I am happy through the help of God Almighty to have it in my power to send you a few lines to inform you I am in life, Blessed be God for it, as it is a great miracle to me dear Mary. I will give you a description of our glorious battle, gained over Bonaparte and his French army, the British cavalry was all lying in quarters about 30 or 40 English miles from where the battle was fought. Bonaparte showed that he was ready to advance on the 15th, in the afternoon orders were sent to all regiments to march in the middle of the night, which we did at 2 o’clock a.m. on the 16th, marched all day and arrived in the field of battle by seven o’clock p.m. the same day. As soon as Boney knew of the arrival of the British cavalry he retired into a wood behind his lines for that night. Dear Mary about the 4 last miles of our march, that evening we could not get along the road for killed and wounded of the British infantry, Boney gained the day, and our poor fellows were all cut to pieces, on account of the Duke of Wellington having no cavalry, and very little artillery, the British lost the day which gave the French a good heart. The brunt of the battle fell on the Foot Guards and the poor Scotch Highlanders who were sadly cut up. We encamped for that night amongst a field of wheat where the wounded men lay, believe me dear Mary, the cries of those poor creatures to God Almighty to take them out of this world frightened the horses, I will leave you to judge whether [we?] could sleep or rest, every man praying to God [for?] morning light to get at those French murderers, as I can call them by no other thing. They have steel jackets like women’s stays, so if you cannot cut their heads, arms, thighs or legs, you cannot hurt them. At last the long looked for hour of four o’clock of the 17th arrived, the trumpet sounded to mount our horses, and a beautiful sight it was to see 16 regiments of British cavalry and six troops of horse artillery all formed in one great plain with the Duke of Wellington in front putting defiance to Bonaparte for his victory the day before. Our brigade consisting of the Royal Inniskilling and Greys under Major General Sir William Ponsonby was ordered down to the wood to decoy them out of it. We had to dismount in a field of rye till about 12 o’clock noon, then they came out in great force as if every man would have been killed in a moment, we wheeled about quite cool and they played their cannon upon us for miles all that way the Earl of Uxbridge told us to turn round and wave our swords and huzzah till we came to a village, which we galloped through. The 1st Life Guards and the 7th Hussars were there in ambush and met the French sword in hand in the village and destroyed two regiments, still their object seemed our brigade, we formed on an open country with [tear in sheet] in our rear where our artillery were [forming?] batteries and preparing for action. We had to face them 2 hours to keep them in play, and stop their progress till our artillery were ready, at that time I did not see one British foot soldier or artillery man for two hours, indeed none but our three regiments acted. We thought it was the Duke’s intention to have us all killed, but thanks be to God, it was done for good, for he is a brave soldier and an experienced general. We were ordered to retire, as soon as we got over the hill, there was all our artillery, all in readiness with their cannon, which mowed the French like grass. We were ordered back to a high ground to rest and there saw the French killed in thousands by our artillery and they dropped fighting. We had a clover field for the horses but nothing was the men’s portion and of all the terrible days and nights of rain I ever saw, that was worse than any of them. Sunday 18th, being a fine morning we made our fires of wood and dried ourselves, a foraging party was sent out and brought in bread and gin, every man had half a lb of bread and half a pint of gin which was all we tasted for three days dear Mary, we ate it very greedily but sorrow to tell you that in 2 hours after many thousands were lying weltering in their blood and in human shape. About 11 o’clock a.m. Boney brought up his whole force, the Duke of Wellington made the attack, terrible was the sight, the roar of the cannon was [constant?], men & horses killed and wounded and cannon balls flying by twenties in all directions and we got to the glorious spot where the Scotch Greys gained a name which will be an honour to their grand children. When we came up the foot fell back, then we were within 20 yards of them, then with sword in hand every one killing another, so awful was the sight that it could be compared to nothing but the day of judgement. God forgive me for such an expression dear Mary, I was the orderly sergeant so I was covering my captain and while he was engaged with a lancer a spearman came up to run him through, I struck the man and wounded him and saved my captain’s life, he immediately made a push at me but I struck at him again and just as the spear was entering my breast I cut his arm off. When I was galloping off a rifleman shot my poor horse in the head which killed him on the spot, he fell (poor fellow) and me under him, there I was prisoner but the Frenchman thinking it too much trouble to draw me from under the horse or perhaps thought I had no money left me, so I made the best of my way into a wood and came to Brussels that night. The colonel has placed me to take care of the wounded horses, my comrade Sergeant Ewart took one of the French eagles, Sergeant Thom Stoddart has lost one arm, Sergeant Hayward both hands, indeed we are sadly cut up, not quite so bad as was thought at first, my Captain Payne was not hurt, he helped the lieutenant colonel out of the field when he was wounded and slept in Brussels two or three days, he sent for me, told me if he lived to get to England he would do something handsome for me that will do me good in my old days. He is a gentleman of his word and has got plenty so no more at present but remain your loving husband till death.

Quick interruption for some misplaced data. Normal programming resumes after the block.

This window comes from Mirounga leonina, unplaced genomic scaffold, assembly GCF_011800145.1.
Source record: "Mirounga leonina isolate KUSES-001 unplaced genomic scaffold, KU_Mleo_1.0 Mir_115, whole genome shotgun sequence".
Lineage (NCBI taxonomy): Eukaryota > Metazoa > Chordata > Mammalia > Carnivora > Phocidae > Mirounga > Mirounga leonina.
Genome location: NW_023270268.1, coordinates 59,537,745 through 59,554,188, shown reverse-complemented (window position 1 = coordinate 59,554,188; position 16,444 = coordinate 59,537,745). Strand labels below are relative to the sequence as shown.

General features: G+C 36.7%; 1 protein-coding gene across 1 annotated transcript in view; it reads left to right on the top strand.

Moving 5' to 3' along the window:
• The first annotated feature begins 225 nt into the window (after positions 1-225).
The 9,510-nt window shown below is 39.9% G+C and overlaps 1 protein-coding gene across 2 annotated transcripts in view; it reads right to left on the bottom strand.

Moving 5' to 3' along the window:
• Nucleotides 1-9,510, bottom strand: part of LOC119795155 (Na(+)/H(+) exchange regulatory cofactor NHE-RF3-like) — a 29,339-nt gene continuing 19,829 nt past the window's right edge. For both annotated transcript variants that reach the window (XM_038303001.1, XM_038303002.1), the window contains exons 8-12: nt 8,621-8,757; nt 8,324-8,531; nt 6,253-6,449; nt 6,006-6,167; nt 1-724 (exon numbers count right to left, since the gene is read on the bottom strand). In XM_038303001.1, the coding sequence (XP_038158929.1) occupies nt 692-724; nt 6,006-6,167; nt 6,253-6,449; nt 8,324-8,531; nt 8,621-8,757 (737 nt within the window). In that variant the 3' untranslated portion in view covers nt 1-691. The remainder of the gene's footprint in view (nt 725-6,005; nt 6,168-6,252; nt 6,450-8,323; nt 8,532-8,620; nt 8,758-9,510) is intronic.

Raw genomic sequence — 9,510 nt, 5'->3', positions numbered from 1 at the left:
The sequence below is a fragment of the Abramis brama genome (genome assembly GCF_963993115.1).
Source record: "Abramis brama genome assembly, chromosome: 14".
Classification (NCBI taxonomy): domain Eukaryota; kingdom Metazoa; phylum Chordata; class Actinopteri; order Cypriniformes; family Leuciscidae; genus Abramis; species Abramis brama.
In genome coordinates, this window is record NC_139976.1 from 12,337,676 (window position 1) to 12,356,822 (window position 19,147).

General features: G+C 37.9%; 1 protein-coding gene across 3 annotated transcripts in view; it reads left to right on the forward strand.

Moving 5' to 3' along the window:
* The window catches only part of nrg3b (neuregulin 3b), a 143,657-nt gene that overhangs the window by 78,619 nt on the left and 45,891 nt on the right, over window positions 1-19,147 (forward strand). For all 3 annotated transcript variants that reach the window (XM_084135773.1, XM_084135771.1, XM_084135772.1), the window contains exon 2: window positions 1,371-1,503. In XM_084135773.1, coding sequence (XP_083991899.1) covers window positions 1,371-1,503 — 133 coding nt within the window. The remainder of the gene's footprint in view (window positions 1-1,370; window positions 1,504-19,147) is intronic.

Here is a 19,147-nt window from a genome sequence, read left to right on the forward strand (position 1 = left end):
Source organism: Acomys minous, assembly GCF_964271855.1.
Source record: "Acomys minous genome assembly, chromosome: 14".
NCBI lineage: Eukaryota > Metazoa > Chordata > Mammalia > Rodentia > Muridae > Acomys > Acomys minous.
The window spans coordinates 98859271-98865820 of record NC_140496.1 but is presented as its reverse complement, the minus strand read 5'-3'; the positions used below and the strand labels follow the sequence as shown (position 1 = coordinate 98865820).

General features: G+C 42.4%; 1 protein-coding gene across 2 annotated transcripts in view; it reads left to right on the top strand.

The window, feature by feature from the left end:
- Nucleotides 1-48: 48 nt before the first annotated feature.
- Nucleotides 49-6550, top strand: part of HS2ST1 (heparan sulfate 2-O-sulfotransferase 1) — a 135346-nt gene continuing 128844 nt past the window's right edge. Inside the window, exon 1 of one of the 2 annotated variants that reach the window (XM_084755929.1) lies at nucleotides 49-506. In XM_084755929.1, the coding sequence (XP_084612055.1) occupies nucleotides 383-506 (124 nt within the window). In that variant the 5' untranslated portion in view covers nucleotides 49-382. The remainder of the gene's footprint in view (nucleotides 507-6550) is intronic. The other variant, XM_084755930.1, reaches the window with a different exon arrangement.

About the author

Gareth Glover